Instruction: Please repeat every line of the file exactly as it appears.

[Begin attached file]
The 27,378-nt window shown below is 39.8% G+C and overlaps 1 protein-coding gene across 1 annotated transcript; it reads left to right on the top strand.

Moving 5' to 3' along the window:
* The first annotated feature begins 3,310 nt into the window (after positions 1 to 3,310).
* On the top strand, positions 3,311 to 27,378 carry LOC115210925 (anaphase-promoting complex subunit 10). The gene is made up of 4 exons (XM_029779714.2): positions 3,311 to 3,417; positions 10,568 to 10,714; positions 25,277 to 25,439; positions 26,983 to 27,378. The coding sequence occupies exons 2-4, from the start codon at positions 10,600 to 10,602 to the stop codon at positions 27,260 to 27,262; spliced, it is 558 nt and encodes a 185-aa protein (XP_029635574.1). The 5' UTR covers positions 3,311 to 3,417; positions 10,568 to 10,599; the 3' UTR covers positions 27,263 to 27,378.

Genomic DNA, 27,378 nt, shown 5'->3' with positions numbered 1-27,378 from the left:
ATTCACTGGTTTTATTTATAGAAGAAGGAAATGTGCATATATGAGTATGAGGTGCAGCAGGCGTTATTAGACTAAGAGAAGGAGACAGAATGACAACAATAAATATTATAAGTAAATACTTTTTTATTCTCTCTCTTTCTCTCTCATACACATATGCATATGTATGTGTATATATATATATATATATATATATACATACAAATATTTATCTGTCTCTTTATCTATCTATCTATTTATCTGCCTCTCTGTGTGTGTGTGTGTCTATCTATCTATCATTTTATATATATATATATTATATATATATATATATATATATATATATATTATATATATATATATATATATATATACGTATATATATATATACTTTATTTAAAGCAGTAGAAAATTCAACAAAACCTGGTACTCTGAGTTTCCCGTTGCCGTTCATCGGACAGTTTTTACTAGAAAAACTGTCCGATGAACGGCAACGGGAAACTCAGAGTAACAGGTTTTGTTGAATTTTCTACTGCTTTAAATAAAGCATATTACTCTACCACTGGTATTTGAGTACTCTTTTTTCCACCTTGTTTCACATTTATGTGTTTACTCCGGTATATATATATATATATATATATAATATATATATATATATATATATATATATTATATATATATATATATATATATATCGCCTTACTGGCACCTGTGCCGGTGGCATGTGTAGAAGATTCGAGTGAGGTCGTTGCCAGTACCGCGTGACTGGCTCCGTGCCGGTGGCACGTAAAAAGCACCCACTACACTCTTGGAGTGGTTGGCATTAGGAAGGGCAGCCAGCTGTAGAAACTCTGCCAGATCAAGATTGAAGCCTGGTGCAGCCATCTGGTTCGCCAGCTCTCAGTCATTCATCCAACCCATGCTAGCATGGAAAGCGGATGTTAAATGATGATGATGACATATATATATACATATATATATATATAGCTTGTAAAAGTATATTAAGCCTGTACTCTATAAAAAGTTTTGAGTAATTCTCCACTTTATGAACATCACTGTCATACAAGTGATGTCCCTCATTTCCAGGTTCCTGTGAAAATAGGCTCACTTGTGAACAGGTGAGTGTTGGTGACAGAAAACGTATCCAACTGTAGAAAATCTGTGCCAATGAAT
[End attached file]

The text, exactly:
The 27,378-nt window shown below is 39.8% G+C and overlaps 1 protein-coding gene across 1 annotated transcript; it reads left to right on the top strand.

Moving 5' to 3' along the window:
* The first annotated feature begins 3,310 nt into the window (after positions 1 to 3,310).
* On the top strand, positions 3,311 to 27,378 carry LOC115210925 (anaphase-promoting complex subunit 10). The gene is made up of 4 exons (XM_029779714.2): positions 3,311 to 3,417; positions 10,568 to 10,714; positions 25,277 to 25,439; positions 26,983 to 27,378. The coding sequence occupies exons 2-4, from the start codon at positions 10,600 to 10,602 to the stop codon at positions 27,260 to 27,262; spliced, it is 558 nt and encodes a 185-aa protein (XP_029635574.1). The 5' UTR covers positions 3,311 to 3,417; positions 10,568 to 10,599; the 3' UTR covers positions 27,263 to 27,378.

Genomic DNA, 27,378 nt, shown 5'->3' with positions numbered 1-27,378 from the left:
ATTCACTGGTTTTATTTATAGAAGAAGGAAATGTGCATATATGAGTATGAGGTGCAGCAGGCGTTATTAGACTAAGAGAAGGAGACAGAATGACAACAATAAATATTATAAGTAAATACTTTTTTATTCTCTCTCTTTCTCTCTCATACACATATGCATATGTATGTGTATATATATATATATATATATATATACATACAAATATTTATCTGTCTCTTTATCTATCTATCTATTTATCTGCCTCTCTGTGTGTGTGTGTGTCTATCTATCTATCATTTTATATATATATATATTATATATATATATATATATATATATATATATTATATATATATATATATATATATATACGTATATATATATATACTTTATTTAAAGCAGTAGAAAATTCAACAAAACCTGGTACTCTGAGTTTCCCGTTGCCGTTCATCGGACAGTTTTTACTAGAAAAACTGTCCGATGAACGGCAACGGGAAACTCAGAGTAACAGGTTTTGTTGAATTTTCTACTGCTTTAAATAAAGCATATTACTCTACCACTGGTATTTGAGTACTCTTTTTTCCACCTTGTTTCACATTTATGTGTTTACTCCGGTATATATATATATATATATATATAATATATATATATATATATATATATATATTATATATATATATATATATATATATCGCCTTACTGGCACCTGTGCCGGTGGCATGTGTAGAAGATTCGAGTGAGGTCGTTGCCAGTACCGCGTGACTGGCTCCGTGCCGGTGGCACGTAAAAAGCACCCACTACACTCTTGGAGTGGTTGGCATTAGGAAGGGCAGCCAGCTGTAGAAACTCTGCCAGATCAAGATTGAAGCCTGGTGCAGCCATCTGGTTCGCCAGCTCTCAGTCATTCATCCAACCCATGCTAGCATGGAAAGCGGATGTTAAATGATGATGATGACATATATATATACATATATATATATATAGCTTGTAAAAGTATATTAAGCCTGTACTCTATAAAAAGTTTTGAGTAATTCTCCACTTTATGAACATCACTGTCATACAAGTGATGTCCCTCATTTCCAGGTTCCTGTGAAAATAGGCTCACTTGTGAACAGGTGAGTGTTGGTGACAGAAAACGTATCCAACTGTAGAAAATCTGTGCCAATGAAT